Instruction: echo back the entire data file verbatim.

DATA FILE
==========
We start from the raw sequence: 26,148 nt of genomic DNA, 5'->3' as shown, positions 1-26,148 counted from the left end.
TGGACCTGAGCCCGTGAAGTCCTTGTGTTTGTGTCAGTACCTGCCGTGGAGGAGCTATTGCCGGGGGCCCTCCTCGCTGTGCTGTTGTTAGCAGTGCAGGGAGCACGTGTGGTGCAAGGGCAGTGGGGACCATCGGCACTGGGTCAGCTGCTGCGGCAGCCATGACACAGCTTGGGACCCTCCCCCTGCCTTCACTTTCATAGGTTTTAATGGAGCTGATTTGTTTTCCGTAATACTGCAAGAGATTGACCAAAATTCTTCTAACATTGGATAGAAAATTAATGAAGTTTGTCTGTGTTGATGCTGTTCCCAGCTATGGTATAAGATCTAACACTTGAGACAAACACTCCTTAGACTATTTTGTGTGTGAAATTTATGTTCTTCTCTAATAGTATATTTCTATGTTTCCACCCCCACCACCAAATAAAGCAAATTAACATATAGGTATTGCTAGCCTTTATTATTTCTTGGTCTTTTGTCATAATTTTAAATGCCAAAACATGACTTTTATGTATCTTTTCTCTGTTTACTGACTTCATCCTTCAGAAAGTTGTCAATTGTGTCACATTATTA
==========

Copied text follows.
We start from the raw sequence: 26,148 nt of genomic DNA, 5'->3' as shown, positions 1-26,148 counted from the left end.
TGGACCTGAGCCCGTGAAGTCCTTGTGTTTGTGTCAGTACCTGCCGTGGAGGAGCTATTGCCGGGGGCCCTCCTCGCTGTGCTGTTGTTAGCAGTGCAGGGAGCACGTGTGGTGCAAGGGCAGTGGGGACCATCGGCACTGGGTCAGCTGCTGCGGCAGCCATGACACAGCTTGGGACCCTCCCCCTGCCTTCACTTTCATAGGTTTTAATGGAGCTGATTTGTTTTCCGTAATACTGCAAGAGATTGACCAAAATTCTTCTAACATTGGATAGAAAATTAATGAAGTTTGTCTGTGTTGATGCTGTTCCCAGCTATGGTATAAGATCTAACACTTGAGACAAACACTCCTTAGACTATTTTGTGTGTGAAATTTATGTTCTTCTCTAATAGTATATTTCTATGTTTCCACCCCCACCACCAAATAAAGCAAATTAACATATAGGTATTGCTAGCCTTTATTATTTCTTGGTCTTTTGTCATAATTTTAAATGCCAAAACATGACTTTTATGTATCTTTTCTCTGTTTACTGACTTCATCCTTCAGAAAGTTGTCAATTGTGTCACATTATTA